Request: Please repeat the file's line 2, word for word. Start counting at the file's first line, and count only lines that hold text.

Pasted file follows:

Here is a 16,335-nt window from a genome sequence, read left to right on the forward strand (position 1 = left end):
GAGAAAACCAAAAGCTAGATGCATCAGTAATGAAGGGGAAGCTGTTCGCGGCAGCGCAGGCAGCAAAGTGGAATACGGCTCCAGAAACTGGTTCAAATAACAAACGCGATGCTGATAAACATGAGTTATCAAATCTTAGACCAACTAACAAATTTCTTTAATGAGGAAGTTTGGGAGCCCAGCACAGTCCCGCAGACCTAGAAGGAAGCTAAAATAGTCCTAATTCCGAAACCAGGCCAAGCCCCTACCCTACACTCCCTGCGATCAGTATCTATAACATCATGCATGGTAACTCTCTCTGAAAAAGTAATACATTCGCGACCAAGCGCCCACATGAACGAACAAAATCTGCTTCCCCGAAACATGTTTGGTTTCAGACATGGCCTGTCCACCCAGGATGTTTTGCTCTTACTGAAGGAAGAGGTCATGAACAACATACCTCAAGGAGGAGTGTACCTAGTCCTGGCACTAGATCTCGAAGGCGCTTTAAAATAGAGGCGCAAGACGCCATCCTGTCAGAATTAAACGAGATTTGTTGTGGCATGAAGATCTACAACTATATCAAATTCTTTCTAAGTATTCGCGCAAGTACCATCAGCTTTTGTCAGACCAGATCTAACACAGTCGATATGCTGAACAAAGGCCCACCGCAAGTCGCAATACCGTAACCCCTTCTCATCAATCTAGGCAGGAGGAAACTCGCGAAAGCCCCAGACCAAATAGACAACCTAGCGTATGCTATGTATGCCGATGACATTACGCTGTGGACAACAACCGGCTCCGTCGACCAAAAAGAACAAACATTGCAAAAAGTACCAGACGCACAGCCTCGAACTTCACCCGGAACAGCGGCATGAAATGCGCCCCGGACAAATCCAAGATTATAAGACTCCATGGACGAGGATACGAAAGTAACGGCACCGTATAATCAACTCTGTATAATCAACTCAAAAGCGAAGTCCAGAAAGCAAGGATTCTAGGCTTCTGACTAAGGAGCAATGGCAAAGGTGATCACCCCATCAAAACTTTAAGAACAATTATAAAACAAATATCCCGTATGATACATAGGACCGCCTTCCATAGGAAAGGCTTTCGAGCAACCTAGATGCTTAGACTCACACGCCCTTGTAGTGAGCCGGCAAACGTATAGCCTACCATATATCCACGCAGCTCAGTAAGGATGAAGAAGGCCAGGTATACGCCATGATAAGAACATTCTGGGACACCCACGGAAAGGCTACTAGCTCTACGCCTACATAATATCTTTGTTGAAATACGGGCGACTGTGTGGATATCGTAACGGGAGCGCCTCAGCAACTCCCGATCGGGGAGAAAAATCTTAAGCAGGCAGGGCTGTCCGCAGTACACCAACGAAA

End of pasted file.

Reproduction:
GAGAAAACCAAAAGCTAGATGCATCAGTAATGAAGGGGAAGCTGTTCGCGGCAGCGCAGGCAGCAAAGTGGAATACGGCTCCAGAAACTGGTTCAAATAACAAACGCGATGCTGATAAACATGAGTTATCAAATCTTAGACCAACTAACAAATTTCTTTAATGAGGAAGTTTGGGAGCCCAGCACAGTCCCGCAGACCTAGAAGGAAGCTAAAATAGTCCTAATTCCGAAACCAGGCCAAGCCCCTACCCTACACTCCCTGCGATCAGTATCTATAACATCATGCATGGTAACTCTCTCTGAAAAAGTAATACATTCGCGACCAAGCGCCCACATGAACGAACAAAATCTGCTTCCCCGAAACATGTTTGGTTTCAGACATGGCCTGTCCACCCAGGATGTTTTGCTCTTACTGAAGGAAGAGGTCATGAACAACATACCTCAAGGAGGAGTGTACCTAGTCCTGGCACTAGATCTCGAAGGCGCTTTAAAATAGAGGCGCAAGACGCCATCCTGTCAGAATTAAACGAGATTTGTTGTGGCATGAAGATCTACAACTATATCAAATTCTTTCTAAGTATTCGCGCAAGTACCATCAGCTTTTGTCAGACCAGATCTAACACAGTCGATATGCTGAACAAAGGCCCACCGCAAGTCGCAATACCGTAACCCCTTCTCATCAATCTAGGCAGGAGGAAACTCGCGAAAGCCCCAGACCAAATAGACAACCTAGCGTATGCTATGTATGCCGATGACATTACGCTGTGGACAACAACCGGCTCCGTCGACCAAAAAGAACAAACATTGCAAAAAGTACCAGACGCACAGCCTCGAACTTCACCCGGAACAGCGGCATGAAATGCGCCCCGGACAAATCCAAGATTATAAGACTCCATGGACGAGGATACGAAAGTAACGGCACCGTATAATCAACTCTGTATAATCAACTCAAAAGCGAAGTCCAGAAAGCAAGGATTCTAGGCTTCTGACTAAGGAGCAATGGCAAAGGTGATCACCCCATCAAAACTTTAAGAACAATTATAAAACAAATATCCCGTATGATACATAGGACCGCCTTCCATAGGAAAGGCTTTCGAGCAACCTAGATGCTTAGACTCACACGCCCTTGTAGTGAGCCGGCAAACGTATAGCCTACCATATATCCACGCAGCTCAGTAAGGATGAAGAAGGCCAGGTATACGCCATGATAAGAACATTCTGGGACACCCACGGAAAGGCTACTAGCTCTACGCCTACATAATATCTTTGTTGAAATACGGGCGACTGTGTGGATATCGTAACGGGAGCGCCTCAGCAACTCCCGATCGGGGAGAAAAATCTTAAGCAGGCAGGGCTGTCCGCAGTACACCAACGAAA